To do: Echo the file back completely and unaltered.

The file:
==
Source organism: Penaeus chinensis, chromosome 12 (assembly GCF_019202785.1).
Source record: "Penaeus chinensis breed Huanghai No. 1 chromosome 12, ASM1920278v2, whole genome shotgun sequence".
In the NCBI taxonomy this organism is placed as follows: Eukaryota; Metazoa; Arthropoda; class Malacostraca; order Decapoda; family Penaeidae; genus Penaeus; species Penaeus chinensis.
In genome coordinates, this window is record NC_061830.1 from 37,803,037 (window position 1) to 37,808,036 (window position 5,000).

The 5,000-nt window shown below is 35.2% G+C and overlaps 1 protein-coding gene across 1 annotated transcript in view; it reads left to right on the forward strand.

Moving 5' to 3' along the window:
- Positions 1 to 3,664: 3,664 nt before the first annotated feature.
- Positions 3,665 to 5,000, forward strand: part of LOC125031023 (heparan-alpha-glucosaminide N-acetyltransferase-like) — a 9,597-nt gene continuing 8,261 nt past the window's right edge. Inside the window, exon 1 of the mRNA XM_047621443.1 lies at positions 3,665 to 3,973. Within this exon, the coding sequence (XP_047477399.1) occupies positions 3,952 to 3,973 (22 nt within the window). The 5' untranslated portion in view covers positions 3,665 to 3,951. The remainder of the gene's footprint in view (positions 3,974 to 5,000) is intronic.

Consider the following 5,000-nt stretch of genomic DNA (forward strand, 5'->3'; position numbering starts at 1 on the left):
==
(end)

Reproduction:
Source organism: Penaeus chinensis, chromosome 12 (assembly GCF_019202785.1).
Source record: "Penaeus chinensis breed Huanghai No. 1 chromosome 12, ASM1920278v2, whole genome shotgun sequence".
In the NCBI taxonomy this organism is placed as follows: Eukaryota; Metazoa; Arthropoda; class Malacostraca; order Decapoda; family Penaeidae; genus Penaeus; species Penaeus chinensis.
In genome coordinates, this window is record NC_061830.1 from 37,803,037 (window position 1) to 37,808,036 (window position 5,000).

The 5,000-nt window shown below is 35.2% G+C and overlaps 1 protein-coding gene across 1 annotated transcript in view; it reads left to right on the forward strand.

Moving 5' to 3' along the window:
- Positions 1 to 3,664: 3,664 nt before the first annotated feature.
- Positions 3,665 to 5,000, forward strand: part of LOC125031023 (heparan-alpha-glucosaminide N-acetyltransferase-like) — a 9,597-nt gene continuing 8,261 nt past the window's right edge. Inside the window, exon 1 of the mRNA XM_047621443.1 lies at positions 3,665 to 3,973. Within this exon, the coding sequence (XP_047477399.1) occupies positions 3,952 to 3,973 (22 nt within the window). The 5' untranslated portion in view covers positions 3,665 to 3,951. The remainder of the gene's footprint in view (positions 3,974 to 5,000) is intronic.

Consider the following 5,000-nt stretch of genomic DNA (forward strand, 5'->3'; position numbering starts at 1 on the left):